Toothbrushes have come a long way from the twigs we used to use to get food out of our teeth and now there are more options than ever. When it comes to your standard manual toothbrush, you have a variety of bristle types from extra soft to hard.

Each bristle type has its own pros and cons so we’re going to break those down and make some recommendations for you. Keep in mind that the type of bristles that are right for you can change because it depends on your needs and any issues you might be suffering from at the time.

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Extra Soft

Extra soft toothbrushes have become less common in the aisles of drug stores but they do still exist under different names. These toothbrushes are also known as “periodontal toothbrushes” and “sulcus toothbrushes.” They’re helpful for people with gingivitis, gum disease, receding gums, bleeding gums, and periodontitis because they are more gentle. Some people even used extra soft toothbrushes to exfoliate their lips and face.

An extra soft toothbrush might be right for you if you have sensitive gums or oral health issues that require a more gentle touch. If you’re dealing with any of these issues, ask your dentist for recommendations on brushing technique to get the most out of an extra soft brush without creating any additional discomfort or pain.


It may seem counterintuitive but a soft toothbrush can get your teeth just as clean as toothbrushes with harder bristles. It isn’t just the brush you choose that impacts your results, it’s also your brushing technique.

To clean teeth and gums most effectively, angle your toothbrush bristles toward the gum line, and use gentle, circular, massaging strokes to remove plaque. You do not need intense pressure to remove plaque, bacteria, and food, in fact, you should only be using gentle pressure to do this. The time spent brushing each area is actually more important than putting lots of pressure on any given area. Heavy brushing pressure even with a soft brush can result in the same problems you’d get from using a medium or hard bristle toothbrush.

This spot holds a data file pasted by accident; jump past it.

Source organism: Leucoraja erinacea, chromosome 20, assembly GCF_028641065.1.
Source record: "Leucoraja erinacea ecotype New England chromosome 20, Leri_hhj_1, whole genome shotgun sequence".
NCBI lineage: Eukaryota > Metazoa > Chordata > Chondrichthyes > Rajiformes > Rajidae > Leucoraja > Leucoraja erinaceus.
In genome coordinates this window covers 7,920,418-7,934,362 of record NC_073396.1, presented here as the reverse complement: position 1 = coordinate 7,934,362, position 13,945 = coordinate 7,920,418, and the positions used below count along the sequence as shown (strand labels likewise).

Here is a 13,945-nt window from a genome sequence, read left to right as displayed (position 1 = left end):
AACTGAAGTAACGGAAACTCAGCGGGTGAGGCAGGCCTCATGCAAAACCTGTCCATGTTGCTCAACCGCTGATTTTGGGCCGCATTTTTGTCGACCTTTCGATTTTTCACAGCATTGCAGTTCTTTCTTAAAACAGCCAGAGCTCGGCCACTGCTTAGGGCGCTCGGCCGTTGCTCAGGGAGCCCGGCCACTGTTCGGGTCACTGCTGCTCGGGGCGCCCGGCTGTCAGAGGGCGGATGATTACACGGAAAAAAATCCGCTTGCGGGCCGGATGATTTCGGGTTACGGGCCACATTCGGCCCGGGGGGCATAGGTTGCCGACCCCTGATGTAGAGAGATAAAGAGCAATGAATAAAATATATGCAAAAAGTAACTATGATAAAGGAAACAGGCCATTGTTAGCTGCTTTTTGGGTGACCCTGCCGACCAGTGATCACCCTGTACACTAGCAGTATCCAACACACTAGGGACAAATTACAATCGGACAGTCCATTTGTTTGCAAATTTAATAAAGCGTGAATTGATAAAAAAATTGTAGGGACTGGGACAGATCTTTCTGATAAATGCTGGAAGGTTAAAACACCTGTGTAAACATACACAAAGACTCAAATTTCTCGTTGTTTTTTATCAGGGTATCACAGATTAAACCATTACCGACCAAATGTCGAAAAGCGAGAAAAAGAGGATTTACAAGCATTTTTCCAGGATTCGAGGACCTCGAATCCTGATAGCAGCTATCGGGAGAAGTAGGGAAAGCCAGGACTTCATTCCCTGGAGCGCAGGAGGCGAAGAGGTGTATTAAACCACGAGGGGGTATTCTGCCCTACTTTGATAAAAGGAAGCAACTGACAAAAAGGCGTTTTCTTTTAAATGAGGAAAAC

Studies have shown that soft toothbrushes do just as good of a job cleaning your teeth as medium toothbrushes and they do less damage. For that reason, most dentists recommend choosing a toothbrush with soft bristles over one that is hard, or even medium. If you have sensitive gums, sensitive teeth and signs of enamel erosion, your dentist might suggest a brush with extra-soft bristles.


Medium brushes get very similar results to soft brushes but they do more damage to your gums so they’re rarely recommended by dentists. If you’re brushing as often as you should be, this difference in damage makes a real difference over time.


Evidence suggests that very few of us should be using hard toothbrushes. Their firm bristles can wear away at the enamel on your teeth and can also do damage to your gums, causing your gum line to recede.

Although some people claim to prefer using firm bristles, the fact that they are more likely to wear away your teeth’s enamel and your gums means they are generally not the best option. Hard bristles do remove slightly more plaque than soft bristles but not enough to justify the damage that they do in the process.

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Even though dentists and toothbrush manufacturers have recommended soft toothbrushes to all of us for years, almost half of toothbrushes bought in America have medium or hard bristles. Are you ready to make the switch? A soft toothbrush may take a little time to get used to but it is much better for your oral health in the long run.